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Memories of Summer: When Baseball Was an Art, and Writing about It a Game (Bison Book) Paperback – March 1, 2004
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Top Customer Reviews
As soon as I started reading, I was hooked. Although I was not alive during the 1950's, I have always been fascinated with baseball during that era, particularly the lovable Brooklyn Dodgers. Kahn's latest book does such a wonderful job of describing what it was like to be around baseball every day in that bygone era.
The easiest interview I have ever done was that one I did with Roger. His love for baseball was evident from the first question I asked him. His insight gained from covering the Dodgers in the 1950's is something every baseball fan could use. In this season of home runs, the average fan is once again starting to appreciate baseball. Roger Kahn will make you appreciate it even more.
The book closes with two long, agonizing interviews with Mantle and Mays. On Mantle he concludes the alcohol abuse wasn't as serious as the debilitating knee and leg injuries. On Mays he agrees with George Will, who angrily attacks those who condescendingly praised Mays as a natural talent, etc. Mays, Will says in Men at Work, was always thinking ahead. So also with The Catch, which Kahn says Mays was certain he would make; the concern in his mind was getting the ball back to the infield before the runner could score from second. I saw this on TV in 1954 and of course I failed to grasp the importance of The Throw. Mays never said "Say hey!" which I saw as gently racist stereotyping. Mays went along with this nonsense. His last interview, when "Willie Mays says goodbye to America" because he couldn't play as he used to, provokes tears every time I think of it. Mantle was white and so he was deified; Willie was simply the best ever.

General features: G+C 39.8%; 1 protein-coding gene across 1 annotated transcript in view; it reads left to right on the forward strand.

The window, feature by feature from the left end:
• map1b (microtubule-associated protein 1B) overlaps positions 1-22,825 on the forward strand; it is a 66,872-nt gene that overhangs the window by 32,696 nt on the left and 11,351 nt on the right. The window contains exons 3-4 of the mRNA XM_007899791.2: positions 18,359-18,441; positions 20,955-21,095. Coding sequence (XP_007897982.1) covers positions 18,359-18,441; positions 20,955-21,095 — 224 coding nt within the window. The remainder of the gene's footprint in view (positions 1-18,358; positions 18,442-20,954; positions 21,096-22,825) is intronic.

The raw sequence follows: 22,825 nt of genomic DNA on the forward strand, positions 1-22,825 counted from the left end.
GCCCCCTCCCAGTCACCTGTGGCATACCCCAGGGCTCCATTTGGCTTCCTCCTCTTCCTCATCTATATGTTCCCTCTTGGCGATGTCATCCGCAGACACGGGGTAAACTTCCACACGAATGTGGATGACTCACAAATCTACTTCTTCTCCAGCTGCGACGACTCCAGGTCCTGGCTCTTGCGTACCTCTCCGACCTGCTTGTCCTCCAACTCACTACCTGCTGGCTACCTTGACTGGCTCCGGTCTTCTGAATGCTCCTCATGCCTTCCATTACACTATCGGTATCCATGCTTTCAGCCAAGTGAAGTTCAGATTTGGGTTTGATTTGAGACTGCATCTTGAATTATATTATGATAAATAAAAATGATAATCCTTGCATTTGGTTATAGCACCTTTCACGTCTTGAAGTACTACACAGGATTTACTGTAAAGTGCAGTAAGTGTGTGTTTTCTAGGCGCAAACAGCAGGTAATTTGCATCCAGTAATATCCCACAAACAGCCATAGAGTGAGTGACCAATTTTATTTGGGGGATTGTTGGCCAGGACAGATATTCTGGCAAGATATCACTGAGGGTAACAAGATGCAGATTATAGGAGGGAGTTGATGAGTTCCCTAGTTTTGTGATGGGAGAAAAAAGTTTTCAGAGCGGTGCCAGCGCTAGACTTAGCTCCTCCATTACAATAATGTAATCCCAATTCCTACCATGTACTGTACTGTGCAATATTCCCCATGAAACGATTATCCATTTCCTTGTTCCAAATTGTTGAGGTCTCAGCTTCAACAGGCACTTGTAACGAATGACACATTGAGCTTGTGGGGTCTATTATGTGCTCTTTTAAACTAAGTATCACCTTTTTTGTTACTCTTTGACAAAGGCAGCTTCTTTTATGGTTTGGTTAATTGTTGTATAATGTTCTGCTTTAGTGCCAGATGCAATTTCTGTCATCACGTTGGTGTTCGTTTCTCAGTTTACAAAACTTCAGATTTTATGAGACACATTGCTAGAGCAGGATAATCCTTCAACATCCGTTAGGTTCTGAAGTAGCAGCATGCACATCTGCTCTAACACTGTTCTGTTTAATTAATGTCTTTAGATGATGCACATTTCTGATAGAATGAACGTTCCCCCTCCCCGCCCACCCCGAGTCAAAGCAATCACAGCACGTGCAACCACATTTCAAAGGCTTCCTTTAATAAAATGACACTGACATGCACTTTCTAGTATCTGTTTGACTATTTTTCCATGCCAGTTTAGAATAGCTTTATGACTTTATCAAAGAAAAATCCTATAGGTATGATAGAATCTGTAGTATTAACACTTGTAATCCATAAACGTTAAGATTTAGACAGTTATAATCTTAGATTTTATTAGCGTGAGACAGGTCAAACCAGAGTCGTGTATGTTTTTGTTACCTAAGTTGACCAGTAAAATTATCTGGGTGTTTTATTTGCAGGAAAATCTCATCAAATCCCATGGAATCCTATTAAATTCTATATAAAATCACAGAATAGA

There's not one place in this book where names and stats are thrown at the reader; every name and every statistic is a story, some seen from the wide eyes of a child and some with the reverence of an adult around his human heroes. Neither is this book a whitewash nor the disillusionment of heroes not living up to their image: Everyone is alive and fresh, everyone has a meticulously researched backstory told with a folksy sense of humor about their all-too-human foibles. Mixed into the stories are comments from the people involved from interviews many years later, when they can look back with more honesty, written in seamlessly. Of course not everyone's stories match - instead of choosing a truth, Khan just lays a few sides out, lets the reader feel some of the disharmony that occasionally shook the teams, without stopping to exhaustively debate the reality of each.
It's very obvious that Khan is an astute master of language, someone who spent fifty years not only writing stories daily but perfecting his craft. The emotion he pours into every page never comes off tacky or trite, it's manly but not chauvinistic, and filled with a lifelong boyish wonder. Most of all, the retelling of each game is something special, breathing life back into an afternoon decades past.Read more ›
Most Recent Customer Reviews
lovers who value the essence of the sport and the human quality of its protagonists over cold statistics. Need I say more?Published 3 months ago by Jose F. Vega
Excellent book. Kahn paints a sepia toned picture of that great era of baseball. I'm a Giants fan but Mr. Khan's eloquence had me rooting for Jackie, Pee Wee & Co.Published 5 months ago by Krysch
Mickey,Willie and the Duke. Great song, Great book, a great time in the history of Americas GamePublished 6 months ago by Ralph L Dickenson
A good book but not a bell ringer. Roger Kahn has written much better books....Published 14 months ago by Philip A Headley
If you like baseball and its history this is very good. It clears up some myths and gives good insight to the game, especially the '50s.Published 17 months ago by C. Bruce Cornett
Great book. Robinson, Mantle, Reese, Mays, Dodgers, Yankees, and more. Roger Kahn was there and tells us about it.Published 18 months ago by Amazon Customer